Client satisfaction ratings allow a business to get real-time evaluations of their product according to the people who matter most – customers. An insightful and convenient methodology for these surveys is key for opening the door to your customer’s feelings about what you do.
What Are Customer Satisfaction Ratings?
You’ve undoubtedly seen them on social media and on many of your apps – stars, smiley faces (plus non-smiley ones as well), and 1-5 scales. These are the most common forms of customer satisfaction ratings, also known as CSATs.
The goal of a CSAT is for a business to get opinions about some aspect of their product. CSATs are widely used for many reasons:
- Simple for the marketing team to design and for the customer to understand
- Quick to complete
- Possibility to use for a range of question types
- Easy insertion into a variety of media
- Ability to translate into an objective score that can be analyzed and tracked over time
- Acts as a form of real-time feedback
Types of CSATs
Client satisfaction ratings can accommodate essentially any type of short question, and go beyond “do you like our product?” CSATs can be used to assess any kind of customer experience, from feedback about the onboarding process to “exit surveys” that are sent if a client stops using the product. Of course, you don’t want to constantly barrage people with questions. But sending occasional, logical, clearly-worded, and appropriately-timed CSAT requests (see below) provides a business with valuable insights.
The Importance of Customer Satisfaction Ratings
Certain types of products are more subject to simple measurements than others. For instance, the total experience of car ownership takes years, so asking a recent car buyer to sum up their feelings using a quick CSAT survey might not really provide useful information.
On the other hand, SaaS is ideal for CSATs. Customers usually understand product value and ease of use quickly. Plus, there are often alternatives for any particular software, and having experience with competing products gives users a basis of comparison that can affect the CSAT score.
With such information, companies discover when there are serious issues with their product. Similarly, they can expand a certain feature or capability if it gets consistently high scores. Over time, CSATs give you a picture of how your product is doing across a large number of customers.
No matter what kind of CSAT you use, it’s important to get them out there. A Verint study found that customer experience is the most important aspect of continuous customer loyalty. And according to Qualtrics, 80% of customers said they have switched brands because of a bad customer experience.
How to Maximize CSAT Completion Rates
We’ve established that a customer satisfaction rating is a critical marketing tool. But how do you get people to actually participate? All of us have been nagged by pop-ups asking us to complete surveys. If you have ever agreed, chances are that the vendor was thinking about the following best practices:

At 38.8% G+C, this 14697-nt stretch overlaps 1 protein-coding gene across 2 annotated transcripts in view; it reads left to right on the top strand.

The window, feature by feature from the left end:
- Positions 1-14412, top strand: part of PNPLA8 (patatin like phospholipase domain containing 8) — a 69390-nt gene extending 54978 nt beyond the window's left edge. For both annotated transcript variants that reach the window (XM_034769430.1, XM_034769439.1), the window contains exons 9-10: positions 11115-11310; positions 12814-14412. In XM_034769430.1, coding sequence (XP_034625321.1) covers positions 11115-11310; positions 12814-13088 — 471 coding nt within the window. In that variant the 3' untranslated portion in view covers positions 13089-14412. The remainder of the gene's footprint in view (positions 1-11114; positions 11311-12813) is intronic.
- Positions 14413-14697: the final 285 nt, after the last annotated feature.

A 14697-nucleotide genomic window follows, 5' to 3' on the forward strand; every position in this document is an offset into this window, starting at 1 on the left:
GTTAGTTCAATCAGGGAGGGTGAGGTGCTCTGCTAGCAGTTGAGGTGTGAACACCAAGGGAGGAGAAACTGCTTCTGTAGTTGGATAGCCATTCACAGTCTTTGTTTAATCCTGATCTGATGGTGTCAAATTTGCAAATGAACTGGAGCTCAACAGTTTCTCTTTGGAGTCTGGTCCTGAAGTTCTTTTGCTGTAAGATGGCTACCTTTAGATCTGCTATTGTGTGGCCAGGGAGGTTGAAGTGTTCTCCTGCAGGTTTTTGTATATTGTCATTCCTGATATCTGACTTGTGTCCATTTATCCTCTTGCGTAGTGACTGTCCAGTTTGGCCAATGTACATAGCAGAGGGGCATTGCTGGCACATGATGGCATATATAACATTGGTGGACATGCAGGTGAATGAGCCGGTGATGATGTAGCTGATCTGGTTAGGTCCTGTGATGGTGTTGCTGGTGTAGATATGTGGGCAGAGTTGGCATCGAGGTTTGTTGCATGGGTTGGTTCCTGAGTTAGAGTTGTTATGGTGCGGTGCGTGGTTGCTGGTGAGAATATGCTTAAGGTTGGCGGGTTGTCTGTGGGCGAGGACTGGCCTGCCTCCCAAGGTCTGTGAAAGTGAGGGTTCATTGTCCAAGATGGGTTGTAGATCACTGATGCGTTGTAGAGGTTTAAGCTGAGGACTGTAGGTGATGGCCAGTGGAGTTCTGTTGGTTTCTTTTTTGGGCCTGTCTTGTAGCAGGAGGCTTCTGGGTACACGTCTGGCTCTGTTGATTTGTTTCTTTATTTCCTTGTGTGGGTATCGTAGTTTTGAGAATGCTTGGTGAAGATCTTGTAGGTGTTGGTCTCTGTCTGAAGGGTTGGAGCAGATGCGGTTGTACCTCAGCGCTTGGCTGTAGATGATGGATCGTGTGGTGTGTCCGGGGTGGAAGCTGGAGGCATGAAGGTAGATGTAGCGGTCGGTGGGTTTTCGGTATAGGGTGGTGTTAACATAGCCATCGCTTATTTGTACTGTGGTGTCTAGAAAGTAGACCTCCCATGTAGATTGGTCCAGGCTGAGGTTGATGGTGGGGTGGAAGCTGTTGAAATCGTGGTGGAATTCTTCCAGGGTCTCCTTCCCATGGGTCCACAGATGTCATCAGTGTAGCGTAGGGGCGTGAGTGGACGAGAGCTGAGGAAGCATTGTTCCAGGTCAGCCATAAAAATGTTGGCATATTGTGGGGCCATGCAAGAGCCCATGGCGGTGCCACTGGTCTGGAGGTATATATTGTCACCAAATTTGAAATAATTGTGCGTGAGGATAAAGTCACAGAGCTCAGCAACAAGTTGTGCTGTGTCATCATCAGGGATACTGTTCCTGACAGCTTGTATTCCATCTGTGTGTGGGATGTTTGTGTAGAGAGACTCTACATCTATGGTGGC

The first rule of wise CSAT usage is timing. You want the survey request to arrive immediately after the customer has completed the relevant part of their experience. If you are doing a survey about a new feature, you should send a CSAT request after the customer has used it a few times. For general satisfaction scoring, a common practice is to send a request:
- One week after signing up
- Another a month after the reply is received for the first request
- Every three months thereafter
You should also consider changing the CSAT question periodically so that customers actually read it, and to get information about different aspects of your product.
The question on the customer satisfaction rating survey should be simple to understand and easy to answer. Multiple and/or long sentences, various questions, and poor visibility are no-nos. Did you know that some CSATs require the client to log in? This is also a bad idea.
Perhaps the best way to get the maximum number of completions is through A/B testing. You can experiment with timing and frequency, as well as question wording and length. Even colors, fonts, and placement on the screen can make a difference.
Alternatives to CSAT
There are a number of other quick and simple quantitative methods for gathering customer feedback. Two of the most common are:
- Net Promoter Score (NPS). The NPS uses a single question that is connected to approving a product. A basic example of NPS is “would you recommend this product to your friends?”
- Customer Effort Score (CES). CES measures the ease of use of a product. An example of CES is “was our customer service team quick to provide a solution to your issue?”
Growthspace Clients: Satisfaction Delivered
It takes a while to really understand the level of Growthspace’s success. You’ll have to gaze at awards, watch webinars with industry leaders, and look at a long list of famous customers.
One of the reasons for this approval is that Growthspace applies its own customer satisfaction metrics in an important way. Every single course and expert on the Growthspace network is evaluated by managers and employees. To keep standards high, any coach, mentor, or trainer who gets less than 4/5 is removed from Growthspace’s offerings. Tough, but the rewards are obvious.